I hit the jackpot; I have a lovely gelding, turned four who is willing in his work, has the mind and the talent and is a joy to be around.

But that is because I told myself I was not going to rush in to it and settle for second best. I wasn't going to let my heart rule my head and take on another welfare case like before.

My advice? Use common sense. Turn up, ask to groom the horse yourself so you can get a feel of how the horse is around people, any bad habits... but also.. pick feet out, run your hands down the back to see if the horse flinches, check genital area for any sign of infection etc.

Ask the owner to work the horse before you get on and film it on your phone. If you can't upload it here, you can take it to your trainer.

Get your dad to film when you get on.

If there is no chemistry, thank the owner and walk away.

If you REALLY like the horse, check the papers, hose the horse off, ask to see free schooled movement (and film again!) and mooch with said horse. Ask to take it back to the box/field so you can see if its calm.

And most importantly... if you like the horse that much, go up a second time with your trainer. You may have to pay for her time but it will be worth it.

Then PPE.

If you ask a list as long as your arm of questions, sellers think they're on to you as a novice and will sell the horse as a Prix St George prospect. Even if you are nervous as hell, go in like you know what you are talking about and filter out the bs they will try to feed you about this amazing horse and take it as it is!

Best of luck :)
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post #44 of 46 Old 05-03-2013, 07:21 AM Thread Starter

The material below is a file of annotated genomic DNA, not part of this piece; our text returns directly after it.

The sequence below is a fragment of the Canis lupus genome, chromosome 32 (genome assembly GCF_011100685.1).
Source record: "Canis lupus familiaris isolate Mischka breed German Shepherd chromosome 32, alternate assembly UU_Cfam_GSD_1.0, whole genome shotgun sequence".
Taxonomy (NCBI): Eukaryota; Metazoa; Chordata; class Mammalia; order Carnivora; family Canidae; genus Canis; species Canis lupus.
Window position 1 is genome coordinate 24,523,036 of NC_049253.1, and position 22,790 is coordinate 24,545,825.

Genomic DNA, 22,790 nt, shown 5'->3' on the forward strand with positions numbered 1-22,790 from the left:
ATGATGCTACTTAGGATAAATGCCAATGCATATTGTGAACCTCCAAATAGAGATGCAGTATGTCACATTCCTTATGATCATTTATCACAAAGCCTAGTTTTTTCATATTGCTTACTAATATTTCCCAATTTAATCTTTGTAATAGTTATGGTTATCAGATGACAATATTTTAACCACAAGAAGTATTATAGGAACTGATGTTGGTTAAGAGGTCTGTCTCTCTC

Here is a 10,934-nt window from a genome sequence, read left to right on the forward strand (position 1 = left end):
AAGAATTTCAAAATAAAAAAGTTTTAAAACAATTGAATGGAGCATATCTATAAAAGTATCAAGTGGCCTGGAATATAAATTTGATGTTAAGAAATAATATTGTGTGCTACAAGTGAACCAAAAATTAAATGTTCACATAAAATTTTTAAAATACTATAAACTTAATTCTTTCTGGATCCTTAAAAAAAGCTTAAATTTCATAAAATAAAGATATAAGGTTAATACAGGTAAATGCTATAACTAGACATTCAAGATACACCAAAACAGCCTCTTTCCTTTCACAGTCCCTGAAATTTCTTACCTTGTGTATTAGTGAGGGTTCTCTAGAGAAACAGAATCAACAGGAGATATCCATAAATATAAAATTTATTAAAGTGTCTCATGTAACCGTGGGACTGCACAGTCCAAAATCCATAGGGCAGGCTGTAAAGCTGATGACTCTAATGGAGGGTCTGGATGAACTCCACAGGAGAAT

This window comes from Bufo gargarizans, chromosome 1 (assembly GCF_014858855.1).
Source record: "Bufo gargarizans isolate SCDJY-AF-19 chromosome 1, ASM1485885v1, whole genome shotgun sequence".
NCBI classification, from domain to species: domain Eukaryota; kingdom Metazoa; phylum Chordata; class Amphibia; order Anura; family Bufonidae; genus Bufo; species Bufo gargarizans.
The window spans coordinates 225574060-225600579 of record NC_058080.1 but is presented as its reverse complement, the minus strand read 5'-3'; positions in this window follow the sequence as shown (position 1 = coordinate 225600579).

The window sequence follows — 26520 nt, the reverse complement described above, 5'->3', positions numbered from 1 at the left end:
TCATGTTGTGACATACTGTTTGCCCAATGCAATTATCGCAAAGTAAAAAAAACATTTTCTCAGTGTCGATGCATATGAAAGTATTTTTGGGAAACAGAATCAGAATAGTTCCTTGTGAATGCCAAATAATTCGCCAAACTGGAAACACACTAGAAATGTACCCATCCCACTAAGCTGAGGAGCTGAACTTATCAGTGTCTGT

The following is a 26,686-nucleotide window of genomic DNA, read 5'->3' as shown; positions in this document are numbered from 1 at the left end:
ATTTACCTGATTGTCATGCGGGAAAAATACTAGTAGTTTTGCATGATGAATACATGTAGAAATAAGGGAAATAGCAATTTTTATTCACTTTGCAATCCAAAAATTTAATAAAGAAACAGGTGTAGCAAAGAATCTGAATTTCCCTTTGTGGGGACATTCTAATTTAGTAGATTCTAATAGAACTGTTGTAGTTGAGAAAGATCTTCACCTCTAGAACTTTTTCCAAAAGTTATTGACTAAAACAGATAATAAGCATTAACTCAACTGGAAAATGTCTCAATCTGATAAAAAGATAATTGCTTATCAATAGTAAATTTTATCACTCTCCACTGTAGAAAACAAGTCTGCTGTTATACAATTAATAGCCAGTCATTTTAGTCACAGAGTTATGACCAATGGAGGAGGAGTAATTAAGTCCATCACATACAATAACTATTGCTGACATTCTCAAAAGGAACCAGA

Join Date: Jul 2012
Location: Australia
Posts: 737
• Horses: 1
Thanks so much people for the help! I am just so happy i send the lady pictures of me riding and told her how i was not a beginner and she has changed the days around so i get to see her horse first, as she has been getting beginners and people who know hardly anything about horses trying out her horse.

Im allowed to take the horse on trial so im very happy about that !.

Finally im visiting the first horse.

Visiting the horse 2 morrow Saturday ! i wont be asking all those questions like i have because i think i am really putting people of me ahah.

I will take so many photos and videos my post will be so full of videos.

The foolish reject what they see, not what they think,
The wise reject what they think, not what they see.
-Huang Po
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post #45 of 46 Old 05-03-2013, 09:45 AM
Join Date: Sep 2012
Location: Central Western NSW, Australia
Posts: 1,139
• Horses: 4
The fact that she is willing to offer a trial is a good sign IMO. It means you won't have the risk of a drugged horse, and that she will/should be more honest with you, because if she lies about the horses' abilities, you'll know about it. She sounds like she truly wants to best for her horse, and they are always the best people to buy from.

Good luck! Just remember that if you don't feel 'it' with this one, it's probably best to pass. My first horse was an impulse buy. I liked her, she liked me, but we didn't click. The horse I lease now is completely different. He still isn't 'the one', but there's a connection between us that I haven't ever felt with any other horse. You'll know the right horse for you the moment you meet it, and I must admit that I have my fingers crossed for you that this one will be it.

But life never works out so easily!
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post #46 of 46 Old 05-03-2013, 06:28 PM
Join Date: Jan 2013
Posts: 580
• Horses: 1
very good shes allowed a trial! not alot of ppl do that even if nothing wrong with horse